During the explosive season premiere of The Real Housewives of Beverly Hills, fans finally got to see what occurred when Dorit Kemsley adopted a dog from Lisa Vanderpump‘s rescue.
Rumors swirled around what happened. Many appeared to be one of the reasons why Vanderpump is on the outs with the cast. The story took on a life of its own. Tabloid headlines eluded that Kemsley “dumped the dog” and that Vanderpump and Kemsley were “at war” over the curfuffle.
The first episode of the season recounts what happened with the adoption, but what did Kemsley do that was wrong? And do other dog rescue organizations have a similar policy?
Here’s what happened
Kemsley adopted a dog named Lucy from Vanderpump’s rescue, Vanderpump Dogs. However, the dog nipped at her children and even bit her husband. RHOBH shared an image of Kemsley’s husband’s bitten nose.
Cast members Kyle Richards and Teddi Mellencamp visited the rescue. John Sessa, executive director of Vanderpump Dogs hinted about Kemsley’s dog while holding the pup in his arms. Vanderpump joined the women and kept trying to “shush” Sessa about spreading gossip. However, Kemsley arranged for
Vanderpump was called when the dog ended up at the shelter. The shelter identified the Vanderpump Dog, “Because we have microchips in all our dogs,” Vanderpump explained. Lucy was retrieved and returned to Vanderpump Dogs.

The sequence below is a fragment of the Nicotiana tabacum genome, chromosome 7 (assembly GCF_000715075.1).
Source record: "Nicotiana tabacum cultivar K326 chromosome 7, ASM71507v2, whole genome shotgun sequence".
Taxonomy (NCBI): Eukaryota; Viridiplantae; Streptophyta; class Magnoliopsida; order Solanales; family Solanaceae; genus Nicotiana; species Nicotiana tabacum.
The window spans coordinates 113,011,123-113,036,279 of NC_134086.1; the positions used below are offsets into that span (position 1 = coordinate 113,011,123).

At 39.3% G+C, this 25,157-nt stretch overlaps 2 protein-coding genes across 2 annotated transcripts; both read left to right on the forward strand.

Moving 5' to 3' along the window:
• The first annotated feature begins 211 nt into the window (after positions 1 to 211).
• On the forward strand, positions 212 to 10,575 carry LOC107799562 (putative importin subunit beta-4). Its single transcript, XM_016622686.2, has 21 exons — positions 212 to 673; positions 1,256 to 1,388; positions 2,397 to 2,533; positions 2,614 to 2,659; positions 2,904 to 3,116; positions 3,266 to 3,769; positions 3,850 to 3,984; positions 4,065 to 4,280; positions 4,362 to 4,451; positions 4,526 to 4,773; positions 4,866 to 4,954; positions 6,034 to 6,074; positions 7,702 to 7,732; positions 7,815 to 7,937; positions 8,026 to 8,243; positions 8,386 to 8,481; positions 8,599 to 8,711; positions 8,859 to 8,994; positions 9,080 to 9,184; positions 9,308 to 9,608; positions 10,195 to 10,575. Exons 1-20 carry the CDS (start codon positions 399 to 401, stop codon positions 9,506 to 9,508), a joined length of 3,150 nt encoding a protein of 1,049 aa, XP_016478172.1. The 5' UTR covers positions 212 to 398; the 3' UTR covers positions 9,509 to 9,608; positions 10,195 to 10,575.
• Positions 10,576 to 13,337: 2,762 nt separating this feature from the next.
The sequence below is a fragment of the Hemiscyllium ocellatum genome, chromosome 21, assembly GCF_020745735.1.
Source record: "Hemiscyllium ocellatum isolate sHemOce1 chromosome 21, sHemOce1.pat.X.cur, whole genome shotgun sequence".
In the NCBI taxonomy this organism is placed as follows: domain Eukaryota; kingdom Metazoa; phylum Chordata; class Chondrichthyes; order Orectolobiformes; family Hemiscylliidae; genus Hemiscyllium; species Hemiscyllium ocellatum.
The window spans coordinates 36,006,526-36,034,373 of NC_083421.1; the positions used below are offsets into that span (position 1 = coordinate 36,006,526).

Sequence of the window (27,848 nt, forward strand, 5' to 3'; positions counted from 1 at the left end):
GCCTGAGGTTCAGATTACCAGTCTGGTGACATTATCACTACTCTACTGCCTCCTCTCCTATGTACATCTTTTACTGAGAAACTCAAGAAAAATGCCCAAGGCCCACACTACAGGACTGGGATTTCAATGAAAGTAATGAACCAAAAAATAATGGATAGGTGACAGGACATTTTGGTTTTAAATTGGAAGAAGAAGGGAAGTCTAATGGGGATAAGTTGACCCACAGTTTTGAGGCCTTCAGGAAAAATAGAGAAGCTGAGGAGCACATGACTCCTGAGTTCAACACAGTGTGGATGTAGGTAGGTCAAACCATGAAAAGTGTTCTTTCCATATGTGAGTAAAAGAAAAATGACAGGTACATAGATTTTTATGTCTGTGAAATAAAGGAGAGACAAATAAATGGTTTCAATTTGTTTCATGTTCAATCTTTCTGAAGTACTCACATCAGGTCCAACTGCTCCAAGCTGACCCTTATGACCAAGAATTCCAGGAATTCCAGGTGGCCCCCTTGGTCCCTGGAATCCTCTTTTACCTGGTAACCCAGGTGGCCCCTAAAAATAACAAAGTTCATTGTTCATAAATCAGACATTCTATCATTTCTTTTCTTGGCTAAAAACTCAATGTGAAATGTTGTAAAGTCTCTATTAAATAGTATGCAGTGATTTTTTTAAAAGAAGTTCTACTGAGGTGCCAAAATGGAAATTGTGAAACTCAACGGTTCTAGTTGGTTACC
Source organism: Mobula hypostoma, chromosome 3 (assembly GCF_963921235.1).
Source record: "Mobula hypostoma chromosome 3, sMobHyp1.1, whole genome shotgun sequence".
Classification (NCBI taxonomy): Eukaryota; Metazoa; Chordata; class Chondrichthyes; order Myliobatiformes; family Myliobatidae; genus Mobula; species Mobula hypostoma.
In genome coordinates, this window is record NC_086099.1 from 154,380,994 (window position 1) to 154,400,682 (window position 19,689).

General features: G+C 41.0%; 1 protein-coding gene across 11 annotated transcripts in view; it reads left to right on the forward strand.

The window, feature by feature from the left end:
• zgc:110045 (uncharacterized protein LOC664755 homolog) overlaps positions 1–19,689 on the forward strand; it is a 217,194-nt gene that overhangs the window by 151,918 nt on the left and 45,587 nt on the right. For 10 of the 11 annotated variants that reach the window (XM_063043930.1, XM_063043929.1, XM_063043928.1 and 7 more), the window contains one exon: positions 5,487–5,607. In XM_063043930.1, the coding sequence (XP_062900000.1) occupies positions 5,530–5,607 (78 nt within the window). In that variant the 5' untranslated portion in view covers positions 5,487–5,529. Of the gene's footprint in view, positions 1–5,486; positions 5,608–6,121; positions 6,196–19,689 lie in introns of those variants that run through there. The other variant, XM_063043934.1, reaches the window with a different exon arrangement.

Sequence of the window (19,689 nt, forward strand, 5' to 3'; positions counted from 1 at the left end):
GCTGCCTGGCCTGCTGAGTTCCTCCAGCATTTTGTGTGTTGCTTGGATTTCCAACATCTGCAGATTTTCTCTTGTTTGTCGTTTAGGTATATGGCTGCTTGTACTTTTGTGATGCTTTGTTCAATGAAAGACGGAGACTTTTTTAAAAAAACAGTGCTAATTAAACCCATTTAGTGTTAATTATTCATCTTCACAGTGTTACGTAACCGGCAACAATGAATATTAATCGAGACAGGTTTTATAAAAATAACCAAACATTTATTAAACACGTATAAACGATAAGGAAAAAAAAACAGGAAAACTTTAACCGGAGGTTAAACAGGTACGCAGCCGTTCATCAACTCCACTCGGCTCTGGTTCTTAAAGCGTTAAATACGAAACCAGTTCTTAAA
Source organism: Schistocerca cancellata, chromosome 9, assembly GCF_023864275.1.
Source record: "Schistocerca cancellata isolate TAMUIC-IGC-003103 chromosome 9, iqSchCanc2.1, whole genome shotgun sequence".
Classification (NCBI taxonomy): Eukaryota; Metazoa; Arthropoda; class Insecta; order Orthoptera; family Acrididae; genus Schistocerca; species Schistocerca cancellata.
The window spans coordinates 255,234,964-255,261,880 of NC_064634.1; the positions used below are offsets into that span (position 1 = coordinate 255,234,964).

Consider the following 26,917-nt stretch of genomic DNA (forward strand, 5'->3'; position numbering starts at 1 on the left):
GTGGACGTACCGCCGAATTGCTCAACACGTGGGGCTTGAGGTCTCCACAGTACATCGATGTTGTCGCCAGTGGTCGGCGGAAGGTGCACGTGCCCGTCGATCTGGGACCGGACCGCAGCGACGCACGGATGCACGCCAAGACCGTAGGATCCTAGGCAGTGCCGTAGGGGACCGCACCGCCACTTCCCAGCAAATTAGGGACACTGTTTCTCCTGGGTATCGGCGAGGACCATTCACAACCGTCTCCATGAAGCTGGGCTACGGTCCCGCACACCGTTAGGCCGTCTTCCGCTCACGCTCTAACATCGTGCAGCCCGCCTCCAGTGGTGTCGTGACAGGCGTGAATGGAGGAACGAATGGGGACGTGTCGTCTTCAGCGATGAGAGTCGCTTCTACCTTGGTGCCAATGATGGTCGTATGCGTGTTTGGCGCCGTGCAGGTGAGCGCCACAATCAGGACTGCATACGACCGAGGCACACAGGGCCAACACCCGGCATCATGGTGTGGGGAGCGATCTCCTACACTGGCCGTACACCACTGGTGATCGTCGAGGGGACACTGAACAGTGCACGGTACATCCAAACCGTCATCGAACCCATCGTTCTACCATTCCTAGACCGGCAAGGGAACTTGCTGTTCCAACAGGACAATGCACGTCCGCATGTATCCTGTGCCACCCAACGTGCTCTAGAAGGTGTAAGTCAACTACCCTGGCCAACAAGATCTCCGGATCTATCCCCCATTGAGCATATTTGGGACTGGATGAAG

Vanderpump tries to explain
Vanderpump and her husband Ken Todd have dinner with Dorit and PK Kemsley. There, Vanderpump explains to the Kemsleys that they were supposed to return the dog to the rescue.
“I know you had no malintent or bad intention,” Vanderpump states. But Kemsley insists she spoke to Vanderpump about the woman who came to her home looking to adopt Lucy. When Kemsley’s husband claims it was a mistake that could have been made by anyone, Vanderpump says that it isn’t.
She says the rescue includes very strict rules and a $5,000 penalty to avoid what occurred. Kemsley admits she didn’t totally review the contract. So she wasn’t overly aware that she should have returned Lucy to the rescue.
Most rescues operate the same way
Frustrated new dog rescue owners may think they are doing the humane thing by rehoming the dog on their own. However, Inga Fricke, Director of Pet Retention Programs for the Humane Society of the United States told Lifehacker that isn’t a good move.
Many rescues require you to return the dog instead of rehoming the pup yourself. Even if you think you’ve found the perfect situation, like Kemsley, the rescue is probably a better judge of finding the right fit. Returning the dog to the rescue provides the rescue with the chance to find
For instance, the South Florida Pet Rescue & Rehabilitation’s contact states that adopters must return the pup to the rescue if unable to care for the dog during its lifetime. The dog may not be sold, given to or adopted by anyone else. Or euthanized unless determined necessary by a veterinarian.
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